VMware OS: Enabling Multiple OSs to Run on One Physical Machine

Virtualization is an interesting methodology in the computing industry. It has attracted so much attention over the last few years because of what it can do. Virtualization can be a bit tricky to explain in layman’s terms because it is highly technical, but for purposes of discussion, virtualization simply means virtually dividing a single physical resource, such as a computer, into several partitions. With the use of virtualization software, each partition is then transformed into one virtual standalone computer, running on its own operating system and performing tasks on its own, without conflicting with the other virtual standalone computers which are also minding their own businesses.

Because of virtualization, running different operating systems at the same time on one computer is now possible. A computer running on Ubuntu Linux can serve as a host operating system (OS) so guest OSs such as Windows XP can run within it. This proves to be especially useful for users who want to be able to use all the best applications various operating systems offer. A fan of Linux can still run Ubuntu on his computer while typing his documents in Microsoft Word, for instance.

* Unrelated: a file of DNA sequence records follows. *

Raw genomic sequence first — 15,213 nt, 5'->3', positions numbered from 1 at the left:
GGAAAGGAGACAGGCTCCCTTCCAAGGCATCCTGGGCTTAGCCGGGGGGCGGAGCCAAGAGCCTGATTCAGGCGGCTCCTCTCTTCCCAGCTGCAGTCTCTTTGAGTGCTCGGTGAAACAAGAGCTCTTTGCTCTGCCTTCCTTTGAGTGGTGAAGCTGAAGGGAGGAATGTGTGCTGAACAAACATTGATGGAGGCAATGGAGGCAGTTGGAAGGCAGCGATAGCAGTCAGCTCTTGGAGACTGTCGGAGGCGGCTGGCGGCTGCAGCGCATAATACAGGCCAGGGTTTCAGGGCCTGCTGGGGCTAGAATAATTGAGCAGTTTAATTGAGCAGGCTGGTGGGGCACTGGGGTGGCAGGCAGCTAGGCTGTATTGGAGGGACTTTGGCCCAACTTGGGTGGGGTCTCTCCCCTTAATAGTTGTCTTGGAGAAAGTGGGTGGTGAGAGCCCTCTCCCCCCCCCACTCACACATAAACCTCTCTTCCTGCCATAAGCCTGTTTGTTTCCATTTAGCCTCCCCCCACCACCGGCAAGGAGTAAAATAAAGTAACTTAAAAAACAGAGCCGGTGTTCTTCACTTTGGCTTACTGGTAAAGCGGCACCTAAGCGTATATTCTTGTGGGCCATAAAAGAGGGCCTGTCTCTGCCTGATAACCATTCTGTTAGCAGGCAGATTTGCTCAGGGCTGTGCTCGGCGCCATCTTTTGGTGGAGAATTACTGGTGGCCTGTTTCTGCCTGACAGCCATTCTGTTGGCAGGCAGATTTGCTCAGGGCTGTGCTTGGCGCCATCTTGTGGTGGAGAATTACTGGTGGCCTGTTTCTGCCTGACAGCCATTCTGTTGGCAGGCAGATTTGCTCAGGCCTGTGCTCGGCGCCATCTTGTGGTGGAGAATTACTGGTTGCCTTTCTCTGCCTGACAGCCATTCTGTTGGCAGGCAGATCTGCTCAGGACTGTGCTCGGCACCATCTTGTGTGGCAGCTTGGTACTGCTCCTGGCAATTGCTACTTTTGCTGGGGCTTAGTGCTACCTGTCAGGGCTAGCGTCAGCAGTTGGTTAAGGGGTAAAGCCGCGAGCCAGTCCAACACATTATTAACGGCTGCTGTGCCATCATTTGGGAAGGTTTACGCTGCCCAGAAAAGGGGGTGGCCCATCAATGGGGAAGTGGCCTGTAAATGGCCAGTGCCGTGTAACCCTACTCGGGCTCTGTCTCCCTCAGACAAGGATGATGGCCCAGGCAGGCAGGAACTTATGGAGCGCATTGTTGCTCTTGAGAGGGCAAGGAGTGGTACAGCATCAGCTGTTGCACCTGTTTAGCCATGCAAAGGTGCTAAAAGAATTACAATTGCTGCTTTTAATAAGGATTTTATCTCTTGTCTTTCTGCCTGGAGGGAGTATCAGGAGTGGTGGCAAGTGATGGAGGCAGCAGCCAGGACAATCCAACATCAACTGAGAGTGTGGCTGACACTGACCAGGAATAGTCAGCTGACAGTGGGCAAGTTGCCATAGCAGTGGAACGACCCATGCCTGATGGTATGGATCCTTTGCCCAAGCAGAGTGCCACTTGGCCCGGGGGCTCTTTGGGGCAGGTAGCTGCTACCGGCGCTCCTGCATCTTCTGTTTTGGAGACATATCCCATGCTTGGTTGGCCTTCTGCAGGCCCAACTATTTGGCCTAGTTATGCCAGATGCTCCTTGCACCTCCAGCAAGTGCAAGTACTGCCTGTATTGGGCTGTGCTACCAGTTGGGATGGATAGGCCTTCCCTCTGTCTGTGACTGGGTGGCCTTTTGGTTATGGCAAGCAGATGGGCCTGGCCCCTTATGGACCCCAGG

Out of all software companies developing virtualization software, VMware is considered the industry leader. One of its products is the VMware Workstation, which is a software suite that enables a computer to be divided into several virtual machines, with each machine running a guest OS. All guest OSs are hosted by the primary OS. Depending on the configuration, most available OSs such as XP, Vista, and Ubuntu Linux can play the role of guest or host OS.

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